Bringing together non-believers
By Kennedy Karuga (email@example.com)
Even while I still believed in God, Heaven had long lost its appeal to me. As my preferences and my perspective of life matured along the course of growing up, so did my ideas of bliss and happiness. As a child, it appeared to me, like it did to many of us, that the heavens of traditional theology could not be matched by anything imaginable. Heaven had been described to me, with the assistance of a red book that my grandfather had bought in 1974 containing a vast number of heavenly pictures captioned in Kiswahili, as a place of unlimited pleasures. The book showed big orchards, a beautiful family seated under a big tree in a vast, green park, and running their hands over lions, butterflies, beautiful girls with rosy cheeks and ballerina dresses, a beautiful sky, and clean paths running through all the green. It was a place that, as a child, I found totally irresistible.
By when I was approaching ten, however, I was becoming less enthusiastic about heaven. It began when I came across verse fifteen of Revelation 22. “Outside are dogs, sorcerers, the sexually immoral, murderers, idolaters, and everyone who loves and practices falsehood.”
It is the dogs that had me disturbed.
I have always loved dogs immensely, and I could not understand for what reason a dog would be locked out of heaven with those ‘evil’ categories of people. My dog was a gentle dog, and I struggled to see why a just God would keep such a sweet animal out of heaven and relegate him to the moral class of sorcerers and idolaters. Through the next five years or thereabout, I totally lost interest in the Biblical heaven. Notwithstanding its supposed beauty, it evaded explanation how one could possibly enjoy heaven knowing their friends, parents, and children were being tortured with fire at a different establishment in the basement.
Then of course there was the thought of singing and praising for eternity, which, I extrapolated from my dislike of church services, would be dead boring. At this point, there wasn’t much difference between heaven and hell.
Since I cleansed myself of religious bunkum, I have come to believe that the heavens of traditional theologies should only appeal to the feeble-minded: those whose biggest concerns in life are the very basic human needs such as food, shelter and sex. I often idealize what a perfect heaven would look and run like.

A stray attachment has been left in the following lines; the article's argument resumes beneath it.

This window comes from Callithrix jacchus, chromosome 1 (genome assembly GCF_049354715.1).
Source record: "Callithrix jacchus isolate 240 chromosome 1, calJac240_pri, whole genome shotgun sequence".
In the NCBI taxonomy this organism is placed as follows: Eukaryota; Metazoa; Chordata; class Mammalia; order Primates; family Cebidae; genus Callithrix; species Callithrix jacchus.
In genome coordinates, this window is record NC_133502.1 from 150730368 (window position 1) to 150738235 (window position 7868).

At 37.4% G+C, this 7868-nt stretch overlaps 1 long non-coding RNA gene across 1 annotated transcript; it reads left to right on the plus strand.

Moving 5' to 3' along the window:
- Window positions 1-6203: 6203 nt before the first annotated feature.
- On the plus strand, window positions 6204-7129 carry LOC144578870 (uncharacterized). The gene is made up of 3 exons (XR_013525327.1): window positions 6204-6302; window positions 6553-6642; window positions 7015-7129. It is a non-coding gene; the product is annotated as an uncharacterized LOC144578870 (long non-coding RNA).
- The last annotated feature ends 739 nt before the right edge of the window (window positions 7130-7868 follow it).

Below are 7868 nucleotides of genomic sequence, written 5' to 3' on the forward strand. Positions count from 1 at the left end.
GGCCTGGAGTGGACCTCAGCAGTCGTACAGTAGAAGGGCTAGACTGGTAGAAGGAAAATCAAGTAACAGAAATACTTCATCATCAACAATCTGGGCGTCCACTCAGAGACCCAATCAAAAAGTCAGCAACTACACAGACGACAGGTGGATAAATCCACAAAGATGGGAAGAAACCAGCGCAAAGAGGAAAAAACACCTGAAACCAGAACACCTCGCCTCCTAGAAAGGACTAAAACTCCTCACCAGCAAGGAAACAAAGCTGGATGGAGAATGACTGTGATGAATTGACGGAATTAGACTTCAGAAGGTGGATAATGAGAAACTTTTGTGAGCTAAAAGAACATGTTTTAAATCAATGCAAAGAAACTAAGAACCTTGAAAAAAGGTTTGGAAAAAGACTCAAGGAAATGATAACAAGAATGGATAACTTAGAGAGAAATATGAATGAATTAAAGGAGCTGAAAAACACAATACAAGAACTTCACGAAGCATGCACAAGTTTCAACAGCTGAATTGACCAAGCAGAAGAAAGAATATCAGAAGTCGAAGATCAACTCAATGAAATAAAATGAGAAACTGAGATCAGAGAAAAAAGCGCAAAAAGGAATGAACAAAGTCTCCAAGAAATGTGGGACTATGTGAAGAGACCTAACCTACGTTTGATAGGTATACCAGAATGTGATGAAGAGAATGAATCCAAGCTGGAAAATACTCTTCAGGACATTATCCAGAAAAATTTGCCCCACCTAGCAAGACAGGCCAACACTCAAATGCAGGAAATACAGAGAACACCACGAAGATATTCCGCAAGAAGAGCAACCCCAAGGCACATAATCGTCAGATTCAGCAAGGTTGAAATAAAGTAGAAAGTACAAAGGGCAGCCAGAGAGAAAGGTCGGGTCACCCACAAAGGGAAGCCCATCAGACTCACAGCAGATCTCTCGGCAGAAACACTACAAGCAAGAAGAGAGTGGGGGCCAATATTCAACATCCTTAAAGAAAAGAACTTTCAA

Heaven for me would be far from the kind of heaven peddled by theology. Forget the 72 virgins, the servants, the palaces, the gold and the orchards. Of course some of those would be there, but it is not them that would define my heaven. Heaven for me would be a place of total freedom; free of totalitarian governments, communism, taboo, social conventions, censorship, restraints, and certainly, religion. It would be a place of rational thought, where people did not believe in witchcraft, conspiracy theories, astrology, spirits, horoscopes, psychic abilities, gods and messiahs, and a lot of other supernatural tripe.
People like Deepak Chopra wouldn’t make millions from selling lies. It would be a place where every claim, every assertion, would be followed by “can you back it with evidence?” Politicians would not go around dispensing propaganda- well, maybe they would, but nobody would buy it anyway. Children would be taught how to think critically from the moment they spoke their first syllables. No discipline or body of information would be immune to scrutiny, doubt, criticism, even derision.
In heaven, no person would be derided or harmed because they were of an untypical sexual orientation. Neither would women be prohibited from doing certain things, solely on account of being women. There would be no authority, no law, and no judiciary. They would not be necessary, anyway. There would be no poverty, hunger, disease or war, and there obviously would be no antithesis to my heaven where people were tortured eternally. Intelligence would prevail in heaven. There would be colossal libraries on every street with billions of volumes, and we would all have a better facility for understanding. There would be beautiful landscapes with all of nature contained, and we would have access to powerful cameras, through which we would take and share pictures of the wonders of heaven.
Heaven would be a place of talent: painters, writers, playwrights, sculptors, singers, dancers, illusionists and actors would be plenty in heaven. At breakfast, Eric Clapton would sing ‘You look wonderful tonight’ or any of his other numbers except ‘Tears in Heaven’ because nobody in heaven would know a thing about tears, including Clapton himself. Phil Collins would take over at dinner, although he too wouldn’t sing ‘something happened on the way to heaven’.
Drawing comparisons between my heaven and the theological heavens advertised from mosques, churches and shrines, you can begin to understand why the latter would not get me to salivate. Condescending as this may sound to many, I think Heaven is for the simple-minded.
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